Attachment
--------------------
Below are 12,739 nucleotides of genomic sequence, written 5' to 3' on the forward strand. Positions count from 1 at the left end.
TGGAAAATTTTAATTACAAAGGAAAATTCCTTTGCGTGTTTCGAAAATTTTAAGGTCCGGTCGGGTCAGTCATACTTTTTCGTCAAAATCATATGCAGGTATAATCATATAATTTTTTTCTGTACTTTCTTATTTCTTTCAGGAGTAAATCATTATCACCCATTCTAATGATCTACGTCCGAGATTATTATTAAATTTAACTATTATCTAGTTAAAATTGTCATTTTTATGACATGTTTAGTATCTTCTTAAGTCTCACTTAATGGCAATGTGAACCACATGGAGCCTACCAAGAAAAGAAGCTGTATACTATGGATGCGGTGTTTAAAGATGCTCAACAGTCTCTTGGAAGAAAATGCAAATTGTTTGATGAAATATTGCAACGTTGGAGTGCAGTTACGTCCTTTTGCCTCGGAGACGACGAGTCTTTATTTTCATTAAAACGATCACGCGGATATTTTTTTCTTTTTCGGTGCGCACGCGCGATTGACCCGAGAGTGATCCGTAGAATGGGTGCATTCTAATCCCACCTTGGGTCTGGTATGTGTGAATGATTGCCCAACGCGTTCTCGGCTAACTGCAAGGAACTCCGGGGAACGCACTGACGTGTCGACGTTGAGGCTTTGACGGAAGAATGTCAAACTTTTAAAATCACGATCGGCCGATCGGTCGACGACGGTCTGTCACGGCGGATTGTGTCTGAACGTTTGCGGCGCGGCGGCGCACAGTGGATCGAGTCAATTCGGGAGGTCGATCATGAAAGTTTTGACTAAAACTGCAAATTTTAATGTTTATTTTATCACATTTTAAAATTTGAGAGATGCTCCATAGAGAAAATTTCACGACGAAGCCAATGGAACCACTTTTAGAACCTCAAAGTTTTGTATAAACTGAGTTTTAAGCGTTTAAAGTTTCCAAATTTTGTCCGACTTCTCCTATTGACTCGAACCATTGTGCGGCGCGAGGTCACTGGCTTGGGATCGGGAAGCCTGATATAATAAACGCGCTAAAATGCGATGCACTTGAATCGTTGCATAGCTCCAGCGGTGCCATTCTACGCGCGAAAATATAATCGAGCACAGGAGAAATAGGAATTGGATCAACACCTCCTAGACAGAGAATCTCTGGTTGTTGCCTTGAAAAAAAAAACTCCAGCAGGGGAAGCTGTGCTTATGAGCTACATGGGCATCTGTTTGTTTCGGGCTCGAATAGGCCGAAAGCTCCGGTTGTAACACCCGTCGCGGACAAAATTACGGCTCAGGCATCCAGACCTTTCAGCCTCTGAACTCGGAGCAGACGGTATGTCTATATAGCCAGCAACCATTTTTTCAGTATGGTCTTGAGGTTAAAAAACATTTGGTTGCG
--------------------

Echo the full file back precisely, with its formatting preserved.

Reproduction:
Below are 12,739 nucleotides of genomic sequence, written 5' to 3' on the forward strand. Positions count from 1 at the left end.
TGGAAAATTTTAATTACAAAGGAAAATTCCTTTGCGTGTTTCGAAAATTTTAAGGTCCGGTCGGGTCAGTCATACTTTTTCGTCAAAATCATATGCAGGTATAATCATATAATTTTTTTCTGTACTTTCTTATTTCTTTCAGGAGTAAATCATTATCACCCATTCTAATGATCTACGTCCGAGATTATTATTAAATTTAACTATTATCTAGTTAAAATTGTCATTTTTATGACATGTTTAGTATCTTCTTAAGTCTCACTTAATGGCAATGTGAACCACATGGAGCCTACCAAGAAAAGAAGCTGTATACTATGGATGCGGTGTTTAAAGATGCTCAACAGTCTCTTGGAAGAAAATGCAAATTGTTTGATGAAATATTGCAACGTTGGAGTGCAGTTACGTCCTTTTGCCTCGGAGACGACGAGTCTTTATTTTCATTAAAACGATCACGCGGATATTTTTTTCTTTTTCGGTGCGCACGCGCGATTGACCCGAGAGTGATCCGTAGAATGGGTGCATTCTAATCCCACCTTGGGTCTGGTATGTGTGAATGATTGCCCAACGCGTTCTCGGCTAACTGCAAGGAACTCCGGGGAACGCACTGACGTGTCGACGTTGAGGCTTTGACGGAAGAATGTCAAACTTTTAAAATCACGATCGGCCGATCGGTCGACGACGGTCTGTCACGGCGGATTGTGTCTGAACGTTTGCGGCGCGGCGGCGCACAGTGGATCGAGTCAATTCGGGAGGTCGATCATGAAAGTTTTGACTAAAACTGCAAATTTTAATGTTTATTTTATCACATTTTAAAATTTGAGAGATGCTCCATAGAGAAAATTTCACGACGAAGCCAATGGAACCACTTTTAGAACCTCAAAGTTTTGTATAAACTGAGTTTTAAGCGTTTAAAGTTTCCAAATTTTGTCCGACTTCTCCTATTGACTCGAACCATTGTGCGGCGCGAGGTCACTGGCTTGGGATCGGGAAGCCTGATATAATAAACGCGCTAAAATGCGATGCACTTGAATCGTTGCATAGCTCCAGCGGTGCCATTCTACGCGCGAAAATATAATCGAGCACAGGAGAAATAGGAATTGGATCAACACCTCCTAGACAGAGAATCTCTGGTTGTTGCCTTGAAAAAAAAAACTCCAGCAGGGGAAGCTGTGCTTATGAGCTACATGGGCATCTGTTTGTTTCGGGCTCGAATAGGCCGAAAGCTCCGGTTGTAACACCCGTCGCGGACAAAATTACGGCTCAGGCATCCAGACCTTTCAGCCTCTGAACTCGGAGCAGACGGTATGTCTATATAGCCAGCAACCATTTTTTCAGTATGGTCTTGAGGTTAAAAAACATTTGGTTGCG